If your debts run out of control or you're owed money, knowing your rights and understanding bankruptcy can help you get through.
In this report, we explain how the law of bankruptcy works, and what your rights and obligations are if you're declared bankrupt.
We also discuss alternatives to bankruptcy, and where to get more help.
Bankruptcy wipes your debts and gets creditors off your back. The relief can be enormous.
But as well as serious financial restrictions which can come as a consequence of bankruptcy, there can be personal repercussions. "Some friends became a bit distant, and some crossed the street to avoid me," one bankrupt reported.
Get professional advice and try all alternatives first:
- Sell assets. A garage sale for small items, newspaper advertising, internet or auctions for higher-value goods.
- Reduce your financial commitments. Cancel the pay TV package. If you've recently signed up for an expensive hire purchase item, ask the retailer to take it back.
- Budget to free up cash.
- Get your creditors' agreement for a creditors' pool. Set up an affordable payment structure. To avoid problems, the creditors should agree on who will supervise the pool. This should be a reliable independent person such as a business mentor.
- Restructure your debts. Can you roll higher interest debts into your mortgage?
- Ask creditors if they will accept a portion of the debt as final settlement.
- If you owe less than $40,000 you can apply to the Official Assignee for a summary instalment order. This lets you pay your debts in stages without the threat of further legal action.
- If you have no realisable assets you may be eligible for the "no asset procedure". Check with the Official Assignee.
- Trade your way through problems if professional advice determines they are just a short-term squeeze.
No Asset Procedure
The No Asset Procedure is an alternative to bankruptcy which may be available if you have total debt that is not more than $40,000. It's designed to give people stuck in the debt trap a fresh start. Unlike bankruptcy which normally lasts 3 years, you will be discharged from the No Asset Procedure after 12 months. Creditors will be prevented from taking steps against you to enforce debt that is included in the procedure.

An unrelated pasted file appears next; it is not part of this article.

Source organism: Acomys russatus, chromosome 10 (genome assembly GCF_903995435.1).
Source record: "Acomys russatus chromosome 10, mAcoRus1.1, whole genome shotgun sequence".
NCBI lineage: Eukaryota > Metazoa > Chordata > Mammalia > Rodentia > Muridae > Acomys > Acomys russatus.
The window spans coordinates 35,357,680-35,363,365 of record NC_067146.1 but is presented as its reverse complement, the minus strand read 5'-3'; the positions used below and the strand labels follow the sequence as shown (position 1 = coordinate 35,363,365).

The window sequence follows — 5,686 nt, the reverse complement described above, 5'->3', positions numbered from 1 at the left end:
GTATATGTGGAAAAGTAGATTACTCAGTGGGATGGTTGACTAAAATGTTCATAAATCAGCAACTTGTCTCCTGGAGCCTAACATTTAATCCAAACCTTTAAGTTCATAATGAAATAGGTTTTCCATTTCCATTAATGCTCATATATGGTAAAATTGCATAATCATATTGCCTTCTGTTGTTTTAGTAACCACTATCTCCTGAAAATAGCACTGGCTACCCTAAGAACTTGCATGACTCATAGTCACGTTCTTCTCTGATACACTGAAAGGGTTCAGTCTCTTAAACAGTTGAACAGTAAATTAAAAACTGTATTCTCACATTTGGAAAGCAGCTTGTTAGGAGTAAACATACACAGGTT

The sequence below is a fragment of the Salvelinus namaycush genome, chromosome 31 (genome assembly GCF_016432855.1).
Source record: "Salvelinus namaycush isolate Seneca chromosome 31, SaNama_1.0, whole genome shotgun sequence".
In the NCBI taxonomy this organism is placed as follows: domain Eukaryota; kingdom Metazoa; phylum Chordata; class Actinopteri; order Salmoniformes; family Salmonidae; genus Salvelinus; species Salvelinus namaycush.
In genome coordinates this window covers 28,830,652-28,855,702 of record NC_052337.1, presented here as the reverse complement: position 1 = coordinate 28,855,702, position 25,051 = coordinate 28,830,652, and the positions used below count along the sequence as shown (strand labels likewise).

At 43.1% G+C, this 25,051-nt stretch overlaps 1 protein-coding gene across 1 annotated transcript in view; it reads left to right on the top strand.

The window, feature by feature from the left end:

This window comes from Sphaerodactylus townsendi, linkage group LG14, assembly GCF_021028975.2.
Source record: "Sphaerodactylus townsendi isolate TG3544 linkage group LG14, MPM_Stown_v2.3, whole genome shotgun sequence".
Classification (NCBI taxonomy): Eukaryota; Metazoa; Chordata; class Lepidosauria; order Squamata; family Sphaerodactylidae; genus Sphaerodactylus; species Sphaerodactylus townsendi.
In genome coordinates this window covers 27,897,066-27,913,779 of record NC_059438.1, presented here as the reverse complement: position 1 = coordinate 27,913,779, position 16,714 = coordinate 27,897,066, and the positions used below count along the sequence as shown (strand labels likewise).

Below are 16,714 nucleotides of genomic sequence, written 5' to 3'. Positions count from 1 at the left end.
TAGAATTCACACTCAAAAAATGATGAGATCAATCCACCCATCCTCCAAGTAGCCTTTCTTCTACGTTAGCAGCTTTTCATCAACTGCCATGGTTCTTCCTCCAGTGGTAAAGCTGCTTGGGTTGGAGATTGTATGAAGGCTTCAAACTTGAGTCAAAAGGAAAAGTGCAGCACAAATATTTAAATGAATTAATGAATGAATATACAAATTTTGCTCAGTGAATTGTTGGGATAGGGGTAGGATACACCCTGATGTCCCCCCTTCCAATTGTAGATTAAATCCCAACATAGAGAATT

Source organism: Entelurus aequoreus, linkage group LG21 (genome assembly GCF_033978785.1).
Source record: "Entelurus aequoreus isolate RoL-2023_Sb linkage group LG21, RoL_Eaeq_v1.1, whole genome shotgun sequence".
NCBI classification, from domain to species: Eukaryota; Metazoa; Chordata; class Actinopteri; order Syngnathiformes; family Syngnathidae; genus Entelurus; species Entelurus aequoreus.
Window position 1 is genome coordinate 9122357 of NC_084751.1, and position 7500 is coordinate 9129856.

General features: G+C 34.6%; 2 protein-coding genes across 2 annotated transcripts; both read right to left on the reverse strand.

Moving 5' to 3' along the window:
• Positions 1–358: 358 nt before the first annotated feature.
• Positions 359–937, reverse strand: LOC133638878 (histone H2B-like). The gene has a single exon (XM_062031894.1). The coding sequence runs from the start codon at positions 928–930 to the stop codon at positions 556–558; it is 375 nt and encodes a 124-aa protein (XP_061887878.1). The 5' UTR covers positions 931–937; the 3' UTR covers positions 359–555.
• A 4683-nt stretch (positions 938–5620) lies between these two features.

To be eligible for the procedure you will have:
- No realisable assets (excluding cash up to $1000, motor vehicle up to $5000, tools of trade and personal and household effects).
- Total debts (excluding student loans) of not less than $1000 and not more than $40,000.
- Completed a means test showing you have no means of repaying any amount towards your debt.
It's important to note the Official Assignee can refuse your application if you have incurred debts knowing you had no means to pay them.
Consequences of entering the procedure
Your name will be published on the insolvency register for 4 years. You will be able to apply for credit after one year, however your credit history will be compromised. This may make it difficult to obtain credit from a bank or other lending institution.
How to apply
Applications are made to the Official Assignee, either electronically or manually.
How it works
If you've decided bankruptcy is your best choice, don't delay. The earlier you start, the sooner you'll be discharged and able to move on.
You can file for bankruptcy by lodging a "debtor's petition" with the Official Assignee.
A creditor can also have you declared bankrupt through a "creditor's petition" at the High Court, if you owe them at least $1000, and certain other requirements are met. You'll be able to present your case.
If the facts are simple, it can happen quickly - within a few minutes, in many cases.
The Official Assignee
The Official Assignee, part of the New Zealand Insolvency and Trustee Service, acts as trustee, administering the debts you incurred up to your bankruptcy. You get a notice to show creditors that you're bankrupt, so they deal with the assignee rather than you.
Your bankruptcy will be advertised in a local newspaper and the New Zealand Gazette.
You're still responsible for ongoing hire purchase or mortgage payments (provided the assignee doesn't require you to surrender or sell the assets bought by the payments); court fines or court orders for reparation; maintenance and child support payments if you qualify; and debts incurred after the date of your bankruptcy.